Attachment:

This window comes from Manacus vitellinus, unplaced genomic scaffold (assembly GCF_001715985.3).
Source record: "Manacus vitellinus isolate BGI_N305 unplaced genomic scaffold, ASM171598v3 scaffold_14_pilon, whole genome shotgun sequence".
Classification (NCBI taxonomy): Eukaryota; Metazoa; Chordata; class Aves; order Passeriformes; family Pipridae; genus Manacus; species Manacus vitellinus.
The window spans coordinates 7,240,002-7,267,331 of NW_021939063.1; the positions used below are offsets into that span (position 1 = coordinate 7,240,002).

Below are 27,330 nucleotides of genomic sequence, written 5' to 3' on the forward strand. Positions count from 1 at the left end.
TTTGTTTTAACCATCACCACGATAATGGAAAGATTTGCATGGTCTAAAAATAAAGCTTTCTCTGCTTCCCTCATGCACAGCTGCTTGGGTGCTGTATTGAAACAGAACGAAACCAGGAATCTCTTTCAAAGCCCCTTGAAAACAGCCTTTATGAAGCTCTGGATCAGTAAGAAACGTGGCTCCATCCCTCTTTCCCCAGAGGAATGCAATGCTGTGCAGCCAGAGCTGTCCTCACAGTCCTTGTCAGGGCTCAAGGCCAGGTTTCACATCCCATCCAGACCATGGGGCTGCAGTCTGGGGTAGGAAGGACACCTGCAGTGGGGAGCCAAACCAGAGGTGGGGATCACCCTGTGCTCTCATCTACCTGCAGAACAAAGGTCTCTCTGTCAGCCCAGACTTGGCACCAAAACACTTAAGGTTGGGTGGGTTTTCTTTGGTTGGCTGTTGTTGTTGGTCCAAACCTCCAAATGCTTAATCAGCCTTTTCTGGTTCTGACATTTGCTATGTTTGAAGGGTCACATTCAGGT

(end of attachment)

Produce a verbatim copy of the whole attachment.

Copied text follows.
This window comes from Manacus vitellinus, unplaced genomic scaffold (assembly GCF_001715985.3).
Source record: "Manacus vitellinus isolate BGI_N305 unplaced genomic scaffold, ASM171598v3 scaffold_14_pilon, whole genome shotgun sequence".
Classification (NCBI taxonomy): Eukaryota; Metazoa; Chordata; class Aves; order Passeriformes; family Pipridae; genus Manacus; species Manacus vitellinus.
The window spans coordinates 7,240,002-7,267,331 of NW_021939063.1; the positions used below are offsets into that span (position 1 = coordinate 7,240,002).

Below are 27,330 nucleotides of genomic sequence, written 5' to 3' on the forward strand. Positions count from 1 at the left end.
TTTGTTTTAACCATCACCACGATAATGGAAAGATTTGCATGGTCTAAAAATAAAGCTTTCTCTGCTTCCCTCATGCACAGCTGCTTGGGTGCTGTATTGAAACAGAACGAAACCAGGAATCTCTTTCAAAGCCCCTTGAAAACAGCCTTTATGAAGCTCTGGATCAGTAAGAAACGTGGCTCCATCCCTCTTTCCCCAGAGGAATGCAATGCTGTGCAGCCAGAGCTGTCCTCACAGTCCTTGTCAGGGCTCAAGGCCAGGTTTCACATCCCATCCAGACCATGGGGCTGCAGTCTGGGGTAGGAAGGACACCTGCAGTGGGGAGCCAAACCAGAGGTGGGGATCACCCTGTGCTCTCATCTACCTGCAGAACAAAGGTCTCTCTGTCAGCCCAGACTTGGCACCAAAACACTTAAGGTTGGGTGGGTTTTCTTTGGTTGGCTGTTGTTGTTGGTCCAAACCTCCAAATGCTTAATCAGCCTTTTCTGGTTCTGACATTTGCTATGTTTGAAGGGTCACATTCAGGT